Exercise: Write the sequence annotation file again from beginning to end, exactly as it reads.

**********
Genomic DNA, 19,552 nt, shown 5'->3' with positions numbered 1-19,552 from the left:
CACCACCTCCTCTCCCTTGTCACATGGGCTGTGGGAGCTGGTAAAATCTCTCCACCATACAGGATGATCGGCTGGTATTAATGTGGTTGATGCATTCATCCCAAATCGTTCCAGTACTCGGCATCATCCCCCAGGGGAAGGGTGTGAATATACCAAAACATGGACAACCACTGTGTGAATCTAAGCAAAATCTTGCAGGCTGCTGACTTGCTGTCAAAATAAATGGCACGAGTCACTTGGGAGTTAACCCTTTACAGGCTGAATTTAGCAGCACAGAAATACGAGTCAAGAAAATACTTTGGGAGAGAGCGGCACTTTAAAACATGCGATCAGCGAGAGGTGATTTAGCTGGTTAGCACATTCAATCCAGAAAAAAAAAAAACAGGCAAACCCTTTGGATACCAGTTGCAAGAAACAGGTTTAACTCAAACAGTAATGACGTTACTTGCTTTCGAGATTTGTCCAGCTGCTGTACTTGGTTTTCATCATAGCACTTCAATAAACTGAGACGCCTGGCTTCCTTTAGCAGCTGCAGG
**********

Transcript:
Genomic DNA, 19,552 nt, shown 5'->3' with positions numbered 1-19,552 from the left:
CACCACCTCCTCTCCCTTGTCACATGGGCTGTGGGAGCTGGTAAAATCTCTCCACCATACAGGATGATCGGCTGGTATTAATGTGGTTGATGCATTCATCCCAAATCGTTCCAGTACTCGGCATCATCCCCCAGGGGAAGGGTGTGAATATACCAAAACATGGACAACCACTGTGTGAATCTAAGCAAAATCTTGCAGGCTGCTGACTTGCTGTCAAAATAAATGGCACGAGTCACTTGGGAGTTAACCCTTTACAGGCTGAATTTAGCAGCACAGAAATACGAGTCAAGAAAATACTTTGGGAGAGAGCGGCACTTTAAAACATGCGATCAGCGAGAGGTGATTTAGCTGGTTAGCACATTCAATCCAGAAAAAAAAAAAACAGGCAAACCCTTTGGATACCAGTTGCAAGAAACAGGTTTAACTCAAACAGTAATGACGTTACTTGCTTTCGAGATTTGTCCAGCTGCTGTACTTGGTTTTCATCATAGCACTTCAATAAACTGAGACGCCTGGCTTCCTTTAGCAGCTGCAGG